Step 4: Once all the balls have been collected, make her practice the first serve 300 times in a row. No need to practice second serve because when you are through with training, she will never need to use a second serve.
Step 5: Identify her weak point. Oh my, it’s her backhand. Okay. No worries. Make her practice backhand returns 900 times until she really, really collapses. Do not let her collapse. Instead, yank her back up and tell her to practice 900 more backhand returns. As both of you will soon learn, the backhand return will become her power shot. Weak point becomes undefeatable strength.
Step 6: Repeat steps 1 through 5 until she tells you she hates you, hates tennis, and never wants to pick up a racquet again.
Can you imagine THAT being a how-to book on parenting? And yet… there it is. My father, my hero. It is true, I hate tennis now. When I step onto a court, I go through PTSD. But when I venture onto the court notwithstanding, because my husband is intrigued about learning tennis and I had once told him I “used to play a little” and he wants me to play with him, I settle into my old performance habits quickly and the proof of parenting from a tiger becomes undeniable.
My husband says, “How can a little girl like you play tennis like a big ass dude?” The velocity at which I can strike a ball takes him aback. He is shocked at how I can catch a fastball with my bare hand (I learned to do this once when my father got mad and started serving fastballs at me and the only way to not get hit and bruised up by the balls was to catch them…with my left hand; I’m right-handed), and the precision of my every movement. He is even more shocked at how after a few hours, he wants to keel over and collapse, but I’m hopping about, ready for the next set.
“Don’t you have asthma?” he asks.
“I do,” I say back, “but my father taught me how to get over it.”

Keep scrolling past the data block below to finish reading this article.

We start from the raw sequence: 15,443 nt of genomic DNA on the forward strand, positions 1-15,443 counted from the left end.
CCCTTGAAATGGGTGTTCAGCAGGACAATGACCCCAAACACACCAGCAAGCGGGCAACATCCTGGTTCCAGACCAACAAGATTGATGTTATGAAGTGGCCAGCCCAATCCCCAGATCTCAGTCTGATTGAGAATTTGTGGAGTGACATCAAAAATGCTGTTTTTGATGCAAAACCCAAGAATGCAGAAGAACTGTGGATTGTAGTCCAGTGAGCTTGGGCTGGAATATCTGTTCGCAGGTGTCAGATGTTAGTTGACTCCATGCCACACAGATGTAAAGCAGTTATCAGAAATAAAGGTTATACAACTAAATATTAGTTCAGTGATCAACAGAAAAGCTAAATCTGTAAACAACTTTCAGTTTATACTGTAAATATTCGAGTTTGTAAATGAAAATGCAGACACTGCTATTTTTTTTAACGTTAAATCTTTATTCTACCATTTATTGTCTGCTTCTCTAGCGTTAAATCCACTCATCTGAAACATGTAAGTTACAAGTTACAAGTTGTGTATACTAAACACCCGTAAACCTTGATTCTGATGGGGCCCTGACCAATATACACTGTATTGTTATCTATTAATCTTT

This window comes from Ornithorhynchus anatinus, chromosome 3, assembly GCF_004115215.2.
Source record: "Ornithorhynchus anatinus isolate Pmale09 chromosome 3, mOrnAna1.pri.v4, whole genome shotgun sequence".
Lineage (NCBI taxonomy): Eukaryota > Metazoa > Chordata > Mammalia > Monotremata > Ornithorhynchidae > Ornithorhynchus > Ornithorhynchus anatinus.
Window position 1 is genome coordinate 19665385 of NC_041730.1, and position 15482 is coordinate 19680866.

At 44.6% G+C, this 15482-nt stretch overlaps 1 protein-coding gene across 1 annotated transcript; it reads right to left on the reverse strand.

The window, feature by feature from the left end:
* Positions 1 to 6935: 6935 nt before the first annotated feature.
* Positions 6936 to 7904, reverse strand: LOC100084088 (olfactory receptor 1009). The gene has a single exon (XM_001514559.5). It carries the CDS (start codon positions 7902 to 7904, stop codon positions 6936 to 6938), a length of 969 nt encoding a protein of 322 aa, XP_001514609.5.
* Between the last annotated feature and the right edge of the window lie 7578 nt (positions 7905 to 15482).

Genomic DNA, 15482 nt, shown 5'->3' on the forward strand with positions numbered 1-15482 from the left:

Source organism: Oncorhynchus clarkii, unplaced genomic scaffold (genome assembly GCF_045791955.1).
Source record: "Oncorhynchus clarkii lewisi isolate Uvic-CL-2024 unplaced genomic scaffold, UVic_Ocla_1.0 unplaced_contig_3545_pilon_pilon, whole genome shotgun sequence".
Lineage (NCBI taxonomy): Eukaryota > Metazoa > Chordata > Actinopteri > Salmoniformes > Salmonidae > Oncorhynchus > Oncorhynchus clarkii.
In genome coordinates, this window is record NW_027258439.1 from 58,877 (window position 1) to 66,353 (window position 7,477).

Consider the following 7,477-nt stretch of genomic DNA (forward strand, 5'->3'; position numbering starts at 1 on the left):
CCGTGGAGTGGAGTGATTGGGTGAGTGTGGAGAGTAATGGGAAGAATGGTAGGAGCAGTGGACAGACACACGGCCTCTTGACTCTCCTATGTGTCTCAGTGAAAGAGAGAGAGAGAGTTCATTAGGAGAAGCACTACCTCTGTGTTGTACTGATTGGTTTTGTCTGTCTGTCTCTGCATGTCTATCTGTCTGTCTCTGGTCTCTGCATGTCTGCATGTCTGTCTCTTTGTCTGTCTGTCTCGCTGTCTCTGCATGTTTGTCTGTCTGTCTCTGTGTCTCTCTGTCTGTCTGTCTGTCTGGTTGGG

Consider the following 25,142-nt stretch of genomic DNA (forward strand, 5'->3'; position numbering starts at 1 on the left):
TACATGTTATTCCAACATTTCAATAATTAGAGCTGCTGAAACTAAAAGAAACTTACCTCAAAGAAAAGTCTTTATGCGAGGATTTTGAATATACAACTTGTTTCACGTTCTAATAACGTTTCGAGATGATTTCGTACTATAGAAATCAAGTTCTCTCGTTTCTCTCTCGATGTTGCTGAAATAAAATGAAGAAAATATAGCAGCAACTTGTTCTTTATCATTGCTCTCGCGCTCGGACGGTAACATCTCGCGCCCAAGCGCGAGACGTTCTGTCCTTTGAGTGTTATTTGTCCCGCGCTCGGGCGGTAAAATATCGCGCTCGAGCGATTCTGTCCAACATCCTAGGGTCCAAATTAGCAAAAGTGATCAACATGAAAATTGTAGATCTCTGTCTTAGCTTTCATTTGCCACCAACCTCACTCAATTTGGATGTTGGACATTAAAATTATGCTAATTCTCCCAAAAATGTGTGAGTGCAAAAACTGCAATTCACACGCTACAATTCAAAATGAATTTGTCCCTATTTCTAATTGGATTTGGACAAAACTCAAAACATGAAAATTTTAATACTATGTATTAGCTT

“How the hell does one simply ‘get over’ asthma?” the husband wants to know.
Beyond that, the lessons learned from my father’s parenting (and tennis coaching) are tenacity and ferocity. These are the two most important traits I picked up from him, traits I would fall to my knees in gratitude for. The people in this world can be harsh. Life can be harsh. Yet I have persevered through every obstacle, through every offensive act ever attempted to be perpetrated on me by others because my father taught me tenacity and ferocity. Today I am a woman who is more than the apparent sum of her parts because of my father’s teachings.
Likewise, in spite of all the negativity and hostility hurled at Professor Chua, she weathers all of it with grace, as my mother noted, and the controversy won’t hit deeper than her skin because she possesses tenacity and ferocity, traits that can best be nurtured through my father’s style of parenting.
What’s more, in my heart of hearts I know that if only I had listened to my father more, I would have gone even farther, accomplished a hundred-fold what I accomplished today. I wasted my teenage years rebelling against him and pursuing a so-called elusive ever-changing speculation of happiness, and didn’t concentrate on my academics and extracurriculars as much as I should have.
Chua, I say, is right.
(pic from here)
Edit 1/21/10: Ask a Korean also supports Tiger Parenting. See his excellent blog post here.